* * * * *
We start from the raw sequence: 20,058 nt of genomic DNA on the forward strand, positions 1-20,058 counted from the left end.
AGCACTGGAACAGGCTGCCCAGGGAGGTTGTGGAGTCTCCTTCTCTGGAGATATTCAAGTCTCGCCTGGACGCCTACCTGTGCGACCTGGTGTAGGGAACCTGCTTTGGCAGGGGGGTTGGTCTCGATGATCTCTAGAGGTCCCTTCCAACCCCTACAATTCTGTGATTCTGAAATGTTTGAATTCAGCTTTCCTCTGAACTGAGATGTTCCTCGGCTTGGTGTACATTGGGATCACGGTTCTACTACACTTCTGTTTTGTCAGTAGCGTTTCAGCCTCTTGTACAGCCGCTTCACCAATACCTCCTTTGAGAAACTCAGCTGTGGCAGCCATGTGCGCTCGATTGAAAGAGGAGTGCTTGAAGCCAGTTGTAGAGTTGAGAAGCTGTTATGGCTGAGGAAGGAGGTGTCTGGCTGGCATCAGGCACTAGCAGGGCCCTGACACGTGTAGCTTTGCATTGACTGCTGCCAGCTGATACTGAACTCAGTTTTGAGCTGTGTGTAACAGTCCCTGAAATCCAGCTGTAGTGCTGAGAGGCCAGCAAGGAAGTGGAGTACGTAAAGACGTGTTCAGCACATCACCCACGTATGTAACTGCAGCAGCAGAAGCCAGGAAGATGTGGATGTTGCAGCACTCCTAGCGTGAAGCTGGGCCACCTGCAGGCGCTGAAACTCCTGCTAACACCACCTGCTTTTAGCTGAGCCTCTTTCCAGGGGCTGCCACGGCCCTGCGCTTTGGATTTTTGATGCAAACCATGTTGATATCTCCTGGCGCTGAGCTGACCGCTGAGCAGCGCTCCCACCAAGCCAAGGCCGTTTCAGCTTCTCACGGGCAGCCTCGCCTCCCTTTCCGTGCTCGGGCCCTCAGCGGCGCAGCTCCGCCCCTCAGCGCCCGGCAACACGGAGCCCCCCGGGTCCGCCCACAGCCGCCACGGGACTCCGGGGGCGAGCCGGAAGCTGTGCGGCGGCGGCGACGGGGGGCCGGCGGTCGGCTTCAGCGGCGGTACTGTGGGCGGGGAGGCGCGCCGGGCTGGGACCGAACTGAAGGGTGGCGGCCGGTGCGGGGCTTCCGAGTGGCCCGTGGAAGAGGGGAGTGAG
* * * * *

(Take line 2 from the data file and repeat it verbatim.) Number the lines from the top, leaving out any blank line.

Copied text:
AGCACTGGAACAGGCTGCCCAGGGAGGTTGTGGAGTCTCCTTCTCTGGAGATATTCAAGTCTCGCCTGGACGCCTACCTGTGCGACCTGGTGTAGGGAACCTGCTTTGGCAGGGGGGTTGGTCTCGATGATCTCTAGAGGTCCCTTCCAACCCCTACAATTCTGTGATTCTGAAATGTTTGAATTCAGCTTTCCTCTGAACTGAGATGTTCCTCGGCTTGGTGTACATTGGGATCACGGTTCTACTACACTTCTGTTTTGTCAGTAGCGTTTCAGCCTCTTGTACAGCCGCTTCACCAATACCTCCTTTGAGAAACTCAGCTGTGGCAGCCATGTGCGCTCGATTGAAAGAGGAGTGCTTGAAGCCAGTTGTAGAGTTGAGAAGCTGTTATGGCTGAGGAAGGAGGTGTCTGGCTGGCATCAGGCACTAGCAGGGCCCTGACACGTGTAGCTTTGCATTGACTGCTGCCAGCTGATACTGAACTCAGTTTTGAGCTGTGTGTAACAGTCCCTGAAATCCAGCTGTAGTGCTGAGAGGCCAGCAAGGAAGTGGAGTACGTAAAGACGTGTTCAGCACATCACCCACGTATGTAACTGCAGCAGCAGAAGCCAGGAAGATGTGGATGTTGCAGCACTCCTAGCGTGAAGCTGGGCCACCTGCAGGCGCTGAAACTCCTGCTAACACCACCTGCTTTTAGCTGAGCCTCTTTCCAGGGGCTGCCACGGCCCTGCGCTTTGGATTTTTGATGCAAACCATGTTGATATCTCCTGGCGCTGAGCTGACCGCTGAGCAGCGCTCCCACCAAGCCAAGGCCGTTTCAGCTTCTCACGGGCAGCCTCGCCTCCCTTTCCGTGCTCGGGCCCTCAGCGGCGCAGCTCCGCCCCTCAGCGCCCGGCAACACGGAGCCCCCCGGGTCCGCCCACAGCCGCCACGGGACTCCGGGGGCGAGCCGGAAGCTGTGCGGCGGCGGCGACGGGGGGCCGGCGGTCGGCTTCAGCGGCGGTACTGTGGGCGGGGAGGCGCGCCGGGCTGGGACCGAACTGAAGGGTGGCGGCCGGTGCGGGGCTTCCGAGTGGCCCGTGGAAGAGGGGAGTGAG